Collaboration offers path to keeping students in STEM classes

September 8, 2017

With attrition high for low-income students and students of color, USC Rossier study finds successes

Photo credit: Image by The Gouger – Licensed under Flickr Creative Commons

Nationally, only about 40 percent of students who enter college intending to major in STEM end up graduating with a STEM degree. Students of color, those from low-income backgrounds, and those who are first-generation college students complete degrees at even lower rates, despite their increasing representation in higher education.

To target these challenges, a project at California State University had campuses redesign introductory math and science courses and implement a summer bridge program and a first-year experience, tying all three interventions together to create a seamless experience for students.

Campuses that successfully collaborated and integrated the interventions saw improvements in STEM retention and overall retention, as well as improvements in affective outcomes such as engagement and sense of belonging, according to a new study from USC Rossier.

“In the past, we’ve seen a proliferation of small, disconnected programs that target just one aspect of underrepresented students’ needs in STEM,” said Adrianna Kezar, a professor of higher education at USC Rossier. “This project helped campuses fundamentally rethink the ways in which they were structuring students’ experiences and collaborate across departmental and divisional boundaries to come up with new ways of organizing and working to support STEM students.”

Much of the attrition by students of color occurs in the first year of college, especially after students take an introductory math or science course.  Despite an increasing array of interventions and supports over the last several decades, success rates remain fairly stagnant.

Funded by a $4.6 million grant from the Helmsley Charitable Trust, CSU STEM Collaboratives encouraged faculty members and student affairs staff to collaborate in the creation of an integrated intervention incorporating at least three high-impact practices (HIPs) that aligned supports for STEM students both inside and outside the classroom.  The three-year project was designed to support first-year students in STEM across eight California State University campuses.

Kezar and PhD student Elizabeth Holcombe worked with the CSU system from the beginning of the project to study its impact, using a mixed-methods case study approach.  In addition to examining student outcomes, the report reviews findings on the value of the project for the broader campus community, the process of collaborating across departments and divisions, and implementation challenges that were unique to creating integrated programs.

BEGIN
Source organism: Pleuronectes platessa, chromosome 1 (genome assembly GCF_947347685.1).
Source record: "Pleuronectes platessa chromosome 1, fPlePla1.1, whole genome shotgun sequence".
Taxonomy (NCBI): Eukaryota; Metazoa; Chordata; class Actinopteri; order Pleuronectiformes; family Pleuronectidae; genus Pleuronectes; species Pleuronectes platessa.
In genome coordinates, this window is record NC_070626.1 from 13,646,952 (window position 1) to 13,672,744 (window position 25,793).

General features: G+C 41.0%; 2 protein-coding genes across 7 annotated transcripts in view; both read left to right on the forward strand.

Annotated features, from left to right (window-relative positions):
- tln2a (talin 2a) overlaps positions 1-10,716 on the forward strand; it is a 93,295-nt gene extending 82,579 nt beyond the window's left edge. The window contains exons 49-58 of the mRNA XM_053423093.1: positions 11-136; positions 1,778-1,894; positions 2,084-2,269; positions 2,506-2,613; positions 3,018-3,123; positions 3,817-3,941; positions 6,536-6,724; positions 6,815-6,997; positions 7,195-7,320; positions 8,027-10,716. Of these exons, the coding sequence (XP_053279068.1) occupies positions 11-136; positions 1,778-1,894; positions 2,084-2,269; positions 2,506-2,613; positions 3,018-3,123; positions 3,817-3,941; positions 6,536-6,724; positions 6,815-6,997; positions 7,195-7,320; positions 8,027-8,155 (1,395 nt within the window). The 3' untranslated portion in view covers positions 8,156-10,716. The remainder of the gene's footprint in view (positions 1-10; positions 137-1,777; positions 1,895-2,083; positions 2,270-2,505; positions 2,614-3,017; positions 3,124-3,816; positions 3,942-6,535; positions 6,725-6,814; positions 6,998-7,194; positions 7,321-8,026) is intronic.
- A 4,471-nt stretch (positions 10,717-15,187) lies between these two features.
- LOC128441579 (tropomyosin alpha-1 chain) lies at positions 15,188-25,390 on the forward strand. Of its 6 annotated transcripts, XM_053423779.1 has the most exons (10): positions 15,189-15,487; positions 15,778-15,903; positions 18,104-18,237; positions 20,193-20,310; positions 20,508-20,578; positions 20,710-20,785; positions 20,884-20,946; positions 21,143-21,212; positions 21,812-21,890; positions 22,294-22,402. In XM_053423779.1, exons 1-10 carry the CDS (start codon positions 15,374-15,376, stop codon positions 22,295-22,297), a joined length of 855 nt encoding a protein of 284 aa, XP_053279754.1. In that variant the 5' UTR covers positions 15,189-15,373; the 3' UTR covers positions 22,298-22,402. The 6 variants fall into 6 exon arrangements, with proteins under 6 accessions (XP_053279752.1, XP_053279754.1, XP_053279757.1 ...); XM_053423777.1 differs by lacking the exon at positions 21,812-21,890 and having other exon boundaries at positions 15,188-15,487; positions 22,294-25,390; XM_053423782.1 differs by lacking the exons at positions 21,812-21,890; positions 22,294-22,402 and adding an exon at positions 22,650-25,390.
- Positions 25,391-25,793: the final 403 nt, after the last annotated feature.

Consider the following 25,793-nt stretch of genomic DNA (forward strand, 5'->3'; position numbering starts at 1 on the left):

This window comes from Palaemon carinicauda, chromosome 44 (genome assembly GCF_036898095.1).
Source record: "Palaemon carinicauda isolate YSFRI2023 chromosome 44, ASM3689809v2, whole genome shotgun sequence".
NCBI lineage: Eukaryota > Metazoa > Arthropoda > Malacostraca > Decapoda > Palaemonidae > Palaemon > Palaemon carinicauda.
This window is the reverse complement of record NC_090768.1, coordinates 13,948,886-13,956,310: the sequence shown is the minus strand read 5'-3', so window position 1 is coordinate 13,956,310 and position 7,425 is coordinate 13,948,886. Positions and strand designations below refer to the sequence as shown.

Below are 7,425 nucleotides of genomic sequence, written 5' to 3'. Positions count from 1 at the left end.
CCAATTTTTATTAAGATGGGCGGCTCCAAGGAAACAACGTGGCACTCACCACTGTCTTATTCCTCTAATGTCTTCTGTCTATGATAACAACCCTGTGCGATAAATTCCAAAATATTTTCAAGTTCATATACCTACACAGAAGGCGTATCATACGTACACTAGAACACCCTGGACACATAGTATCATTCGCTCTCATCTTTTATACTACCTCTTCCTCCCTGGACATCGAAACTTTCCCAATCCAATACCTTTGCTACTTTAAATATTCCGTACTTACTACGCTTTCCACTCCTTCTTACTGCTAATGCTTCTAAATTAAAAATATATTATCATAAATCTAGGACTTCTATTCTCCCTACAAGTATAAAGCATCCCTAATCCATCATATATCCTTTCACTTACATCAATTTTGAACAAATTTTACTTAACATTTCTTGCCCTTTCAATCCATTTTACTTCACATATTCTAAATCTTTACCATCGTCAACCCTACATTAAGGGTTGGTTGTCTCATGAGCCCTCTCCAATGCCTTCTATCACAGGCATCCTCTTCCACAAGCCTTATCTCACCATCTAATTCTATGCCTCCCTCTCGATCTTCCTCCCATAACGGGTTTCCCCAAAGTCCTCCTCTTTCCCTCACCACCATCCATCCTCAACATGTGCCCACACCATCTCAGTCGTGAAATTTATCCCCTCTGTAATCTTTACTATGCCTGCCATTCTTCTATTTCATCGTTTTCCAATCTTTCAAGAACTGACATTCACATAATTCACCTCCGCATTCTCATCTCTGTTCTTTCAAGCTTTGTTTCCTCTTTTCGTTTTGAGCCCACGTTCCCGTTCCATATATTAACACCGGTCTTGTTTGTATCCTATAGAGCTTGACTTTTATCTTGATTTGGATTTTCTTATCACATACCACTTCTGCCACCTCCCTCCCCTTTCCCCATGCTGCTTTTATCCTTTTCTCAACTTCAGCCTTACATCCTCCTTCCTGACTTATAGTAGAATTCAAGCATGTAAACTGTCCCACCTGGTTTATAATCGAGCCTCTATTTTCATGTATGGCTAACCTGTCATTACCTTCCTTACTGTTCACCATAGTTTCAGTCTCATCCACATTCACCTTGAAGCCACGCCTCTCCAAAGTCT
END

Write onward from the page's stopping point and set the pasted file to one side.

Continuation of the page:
The authors’ main takeaway is that specific interventions matter less than the integration of multiple support programs and collaboration across the academic affairs/student affairs divide.  Bridging this divide allowed campuses to create a unified community of support that incorporated knowledge from student affairs staff and STEM faculty, included multiple touch points of support for students both inside and outside the classroom, and was predicated on increased learning, strong relationships, and a sense of community.

“Students who participated in the project truly felt like everyone around them was working together to help them succeed,” says Holcombe.

The report has several recommendations for stakeholders interested in undertaking this type of integrated work to improve success for underrepresented students in STEM. These recommendations include:

  • bridging the divide between academic affairs and student affairs;
  • revising institutional policies that discourage collaboration;
  • rethinking workload policies;
  • tapping into and connecting existing programs on campus that already support STEM or first-generation student success;
  • supporting and encouraging faculty engagement,
  • using data to inform program design and revision; and
  • talking to students about their needs

As the CSU system embarks on ambitious goals to improve graduation rates by 2025, the researchers say their report can help inform such efforts at CSU and elsewhere.

“This project has implications for higher education leaders across the country,” notes Kezar.  “We hope that the lessons we distill in this report can inform leaders at other institutions and organizations who are looking for more effective ways to support STEM students from underrepresented backgrounds as they transition to college.”

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